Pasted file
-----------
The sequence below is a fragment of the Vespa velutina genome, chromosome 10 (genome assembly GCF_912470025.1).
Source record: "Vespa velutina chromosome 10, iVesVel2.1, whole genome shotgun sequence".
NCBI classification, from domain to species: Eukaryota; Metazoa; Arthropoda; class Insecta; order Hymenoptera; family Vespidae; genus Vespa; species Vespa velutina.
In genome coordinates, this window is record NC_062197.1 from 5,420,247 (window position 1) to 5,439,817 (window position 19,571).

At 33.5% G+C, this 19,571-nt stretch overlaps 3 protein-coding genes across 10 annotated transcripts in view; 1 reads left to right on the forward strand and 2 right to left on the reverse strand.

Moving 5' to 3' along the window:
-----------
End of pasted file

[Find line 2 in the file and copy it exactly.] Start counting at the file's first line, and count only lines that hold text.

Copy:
Source record: "Vespa velutina chromosome 10, iVesVel2.1, whole genome shotgun sequence".